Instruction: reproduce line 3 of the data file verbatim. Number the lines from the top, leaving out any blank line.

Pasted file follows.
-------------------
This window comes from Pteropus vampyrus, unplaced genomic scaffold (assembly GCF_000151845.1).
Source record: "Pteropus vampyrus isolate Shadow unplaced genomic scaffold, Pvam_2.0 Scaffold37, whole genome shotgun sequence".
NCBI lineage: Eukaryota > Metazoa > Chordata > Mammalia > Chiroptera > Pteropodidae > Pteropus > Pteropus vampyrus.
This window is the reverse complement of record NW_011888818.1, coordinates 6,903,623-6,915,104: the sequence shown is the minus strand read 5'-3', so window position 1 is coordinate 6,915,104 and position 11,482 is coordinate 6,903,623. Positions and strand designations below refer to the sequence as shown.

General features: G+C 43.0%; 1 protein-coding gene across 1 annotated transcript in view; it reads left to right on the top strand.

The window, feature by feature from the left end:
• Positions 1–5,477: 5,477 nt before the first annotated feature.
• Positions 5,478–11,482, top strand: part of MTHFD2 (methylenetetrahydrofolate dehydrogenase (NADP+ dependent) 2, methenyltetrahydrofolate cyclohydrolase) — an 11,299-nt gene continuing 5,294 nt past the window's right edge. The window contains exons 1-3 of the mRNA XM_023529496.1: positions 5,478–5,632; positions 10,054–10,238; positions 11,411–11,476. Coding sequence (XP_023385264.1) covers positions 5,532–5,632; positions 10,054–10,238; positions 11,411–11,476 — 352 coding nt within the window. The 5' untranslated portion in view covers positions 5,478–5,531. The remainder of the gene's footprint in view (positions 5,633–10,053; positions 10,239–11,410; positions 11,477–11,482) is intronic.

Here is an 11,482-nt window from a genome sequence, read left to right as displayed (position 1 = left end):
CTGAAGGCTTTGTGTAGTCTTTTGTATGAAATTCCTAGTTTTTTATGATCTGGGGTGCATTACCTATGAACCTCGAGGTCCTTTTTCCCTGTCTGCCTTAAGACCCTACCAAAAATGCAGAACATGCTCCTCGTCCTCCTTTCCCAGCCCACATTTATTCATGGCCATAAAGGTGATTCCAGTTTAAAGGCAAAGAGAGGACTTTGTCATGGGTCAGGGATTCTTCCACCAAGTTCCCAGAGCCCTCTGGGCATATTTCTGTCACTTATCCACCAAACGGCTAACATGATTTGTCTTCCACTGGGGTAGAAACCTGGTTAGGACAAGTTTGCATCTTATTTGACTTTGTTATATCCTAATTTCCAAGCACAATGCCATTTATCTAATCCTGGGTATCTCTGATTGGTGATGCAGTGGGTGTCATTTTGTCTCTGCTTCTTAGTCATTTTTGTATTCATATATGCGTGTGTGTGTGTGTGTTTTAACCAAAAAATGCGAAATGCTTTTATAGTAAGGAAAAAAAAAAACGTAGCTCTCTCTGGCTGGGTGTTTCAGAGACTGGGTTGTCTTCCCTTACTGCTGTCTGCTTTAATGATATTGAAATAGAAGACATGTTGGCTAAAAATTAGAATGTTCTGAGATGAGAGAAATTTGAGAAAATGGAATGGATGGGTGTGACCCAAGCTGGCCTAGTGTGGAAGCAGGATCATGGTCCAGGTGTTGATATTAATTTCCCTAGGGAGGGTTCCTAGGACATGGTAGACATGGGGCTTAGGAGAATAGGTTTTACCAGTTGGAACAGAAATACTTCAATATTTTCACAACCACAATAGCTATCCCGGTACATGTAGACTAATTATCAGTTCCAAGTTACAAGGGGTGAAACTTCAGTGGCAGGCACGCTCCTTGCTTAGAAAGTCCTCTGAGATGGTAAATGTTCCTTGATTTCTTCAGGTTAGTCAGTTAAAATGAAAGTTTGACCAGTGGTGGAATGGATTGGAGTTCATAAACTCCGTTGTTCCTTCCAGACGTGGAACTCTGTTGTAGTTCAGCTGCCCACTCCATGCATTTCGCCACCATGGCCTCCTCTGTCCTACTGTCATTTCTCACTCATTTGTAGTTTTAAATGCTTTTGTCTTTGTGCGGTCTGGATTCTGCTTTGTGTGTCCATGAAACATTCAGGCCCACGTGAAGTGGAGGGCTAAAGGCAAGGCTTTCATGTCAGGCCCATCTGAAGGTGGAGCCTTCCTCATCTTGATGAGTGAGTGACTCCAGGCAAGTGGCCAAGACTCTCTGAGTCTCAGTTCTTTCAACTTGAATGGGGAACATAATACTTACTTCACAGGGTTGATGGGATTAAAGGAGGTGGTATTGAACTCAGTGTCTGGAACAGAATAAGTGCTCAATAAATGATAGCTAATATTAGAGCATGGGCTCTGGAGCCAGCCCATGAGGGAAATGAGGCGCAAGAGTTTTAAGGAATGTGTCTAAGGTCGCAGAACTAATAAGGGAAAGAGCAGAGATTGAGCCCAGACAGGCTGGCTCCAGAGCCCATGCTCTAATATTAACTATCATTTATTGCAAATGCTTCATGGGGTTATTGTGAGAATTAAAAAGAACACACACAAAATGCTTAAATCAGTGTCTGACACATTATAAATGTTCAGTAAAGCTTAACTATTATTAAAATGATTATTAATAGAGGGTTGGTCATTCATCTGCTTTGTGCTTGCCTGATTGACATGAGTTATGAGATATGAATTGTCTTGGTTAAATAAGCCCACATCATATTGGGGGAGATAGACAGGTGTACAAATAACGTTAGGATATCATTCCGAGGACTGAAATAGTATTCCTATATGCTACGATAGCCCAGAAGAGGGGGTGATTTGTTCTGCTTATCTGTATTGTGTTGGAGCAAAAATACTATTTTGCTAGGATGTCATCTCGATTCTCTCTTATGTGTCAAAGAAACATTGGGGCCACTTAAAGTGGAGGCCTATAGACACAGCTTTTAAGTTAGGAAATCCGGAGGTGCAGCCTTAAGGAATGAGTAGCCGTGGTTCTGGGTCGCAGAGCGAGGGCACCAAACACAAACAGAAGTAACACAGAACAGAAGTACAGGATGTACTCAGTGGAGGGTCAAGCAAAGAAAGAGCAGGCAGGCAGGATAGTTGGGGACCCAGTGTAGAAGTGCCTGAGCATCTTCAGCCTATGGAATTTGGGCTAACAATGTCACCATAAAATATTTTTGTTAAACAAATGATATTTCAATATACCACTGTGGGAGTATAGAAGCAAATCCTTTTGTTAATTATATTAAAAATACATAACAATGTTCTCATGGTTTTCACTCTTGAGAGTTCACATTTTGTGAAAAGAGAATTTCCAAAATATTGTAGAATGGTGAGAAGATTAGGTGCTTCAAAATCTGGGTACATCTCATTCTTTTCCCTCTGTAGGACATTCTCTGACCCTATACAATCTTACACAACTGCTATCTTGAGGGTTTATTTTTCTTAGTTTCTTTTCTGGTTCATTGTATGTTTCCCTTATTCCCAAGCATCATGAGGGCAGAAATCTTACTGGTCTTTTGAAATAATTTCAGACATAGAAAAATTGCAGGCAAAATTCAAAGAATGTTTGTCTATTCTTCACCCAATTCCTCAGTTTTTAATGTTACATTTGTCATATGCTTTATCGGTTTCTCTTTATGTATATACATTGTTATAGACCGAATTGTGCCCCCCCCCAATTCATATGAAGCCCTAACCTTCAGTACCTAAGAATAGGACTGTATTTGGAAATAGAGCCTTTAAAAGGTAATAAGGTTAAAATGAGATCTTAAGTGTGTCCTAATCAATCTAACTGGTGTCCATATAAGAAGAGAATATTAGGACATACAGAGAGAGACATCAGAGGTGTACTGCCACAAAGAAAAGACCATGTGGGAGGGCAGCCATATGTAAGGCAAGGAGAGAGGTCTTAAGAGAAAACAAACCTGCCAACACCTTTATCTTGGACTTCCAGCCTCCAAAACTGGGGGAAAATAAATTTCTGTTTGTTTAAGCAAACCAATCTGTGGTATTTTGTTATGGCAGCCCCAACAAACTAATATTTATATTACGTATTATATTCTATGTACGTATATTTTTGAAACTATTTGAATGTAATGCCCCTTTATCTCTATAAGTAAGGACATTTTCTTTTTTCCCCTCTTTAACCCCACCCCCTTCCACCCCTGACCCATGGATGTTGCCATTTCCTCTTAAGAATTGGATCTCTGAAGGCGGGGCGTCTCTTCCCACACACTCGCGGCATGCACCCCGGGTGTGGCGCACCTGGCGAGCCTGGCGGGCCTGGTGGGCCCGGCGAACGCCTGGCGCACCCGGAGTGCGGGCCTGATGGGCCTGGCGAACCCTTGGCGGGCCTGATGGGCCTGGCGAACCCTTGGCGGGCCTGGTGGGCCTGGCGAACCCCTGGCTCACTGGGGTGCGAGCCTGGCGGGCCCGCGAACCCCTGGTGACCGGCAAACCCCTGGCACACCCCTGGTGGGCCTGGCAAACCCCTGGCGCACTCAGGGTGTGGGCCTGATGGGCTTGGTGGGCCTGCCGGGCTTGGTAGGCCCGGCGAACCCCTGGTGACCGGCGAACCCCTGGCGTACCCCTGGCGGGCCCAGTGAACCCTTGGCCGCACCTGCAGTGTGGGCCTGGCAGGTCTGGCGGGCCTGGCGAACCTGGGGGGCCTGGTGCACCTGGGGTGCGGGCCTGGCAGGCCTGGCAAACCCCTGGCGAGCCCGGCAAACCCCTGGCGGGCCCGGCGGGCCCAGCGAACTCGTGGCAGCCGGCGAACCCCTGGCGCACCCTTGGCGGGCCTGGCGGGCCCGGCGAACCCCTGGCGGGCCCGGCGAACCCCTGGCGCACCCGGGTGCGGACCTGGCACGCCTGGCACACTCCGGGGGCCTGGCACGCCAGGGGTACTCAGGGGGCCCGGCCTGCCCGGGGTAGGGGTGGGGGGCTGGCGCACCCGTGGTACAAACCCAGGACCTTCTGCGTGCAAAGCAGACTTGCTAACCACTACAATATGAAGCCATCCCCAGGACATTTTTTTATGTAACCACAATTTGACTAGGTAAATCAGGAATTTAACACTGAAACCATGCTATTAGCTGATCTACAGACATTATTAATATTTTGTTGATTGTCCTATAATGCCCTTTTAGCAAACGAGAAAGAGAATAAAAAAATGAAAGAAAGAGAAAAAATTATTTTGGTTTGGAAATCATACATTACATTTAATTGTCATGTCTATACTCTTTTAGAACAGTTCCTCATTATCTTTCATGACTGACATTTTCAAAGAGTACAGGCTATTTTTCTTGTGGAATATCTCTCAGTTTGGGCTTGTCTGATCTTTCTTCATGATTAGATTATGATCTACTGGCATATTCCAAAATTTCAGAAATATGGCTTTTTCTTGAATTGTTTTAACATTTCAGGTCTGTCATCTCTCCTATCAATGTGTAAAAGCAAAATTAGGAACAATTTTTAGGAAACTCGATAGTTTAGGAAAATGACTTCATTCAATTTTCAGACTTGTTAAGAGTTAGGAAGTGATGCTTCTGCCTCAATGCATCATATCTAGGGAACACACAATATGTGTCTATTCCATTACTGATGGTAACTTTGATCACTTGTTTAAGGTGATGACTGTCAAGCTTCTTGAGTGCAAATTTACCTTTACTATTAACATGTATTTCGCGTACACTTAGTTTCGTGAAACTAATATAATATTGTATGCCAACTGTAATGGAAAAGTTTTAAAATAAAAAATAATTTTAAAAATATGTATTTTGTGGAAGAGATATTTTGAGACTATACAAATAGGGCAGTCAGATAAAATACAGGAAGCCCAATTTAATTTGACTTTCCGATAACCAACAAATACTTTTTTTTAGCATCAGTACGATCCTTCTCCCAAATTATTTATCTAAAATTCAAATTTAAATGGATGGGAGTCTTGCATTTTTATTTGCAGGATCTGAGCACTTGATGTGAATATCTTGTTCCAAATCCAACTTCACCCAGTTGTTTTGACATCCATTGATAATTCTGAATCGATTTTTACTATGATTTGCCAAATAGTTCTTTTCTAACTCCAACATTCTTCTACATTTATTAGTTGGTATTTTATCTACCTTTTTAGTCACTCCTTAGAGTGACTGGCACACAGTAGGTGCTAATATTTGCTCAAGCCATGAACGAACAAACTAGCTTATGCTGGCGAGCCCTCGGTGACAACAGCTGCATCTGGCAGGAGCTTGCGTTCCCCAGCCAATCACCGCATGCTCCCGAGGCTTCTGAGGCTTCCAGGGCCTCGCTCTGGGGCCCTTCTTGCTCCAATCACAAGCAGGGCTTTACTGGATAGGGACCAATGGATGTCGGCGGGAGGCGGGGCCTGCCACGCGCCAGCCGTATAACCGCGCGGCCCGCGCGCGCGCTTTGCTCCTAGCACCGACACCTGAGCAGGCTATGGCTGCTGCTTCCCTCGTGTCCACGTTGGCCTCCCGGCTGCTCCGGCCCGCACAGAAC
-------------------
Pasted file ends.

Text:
NCBI lineage: Eukaryota > Metazoa > Chordata > Mammalia > Chiroptera > Pteropodidae > Pteropus > Pteropus vampyrus.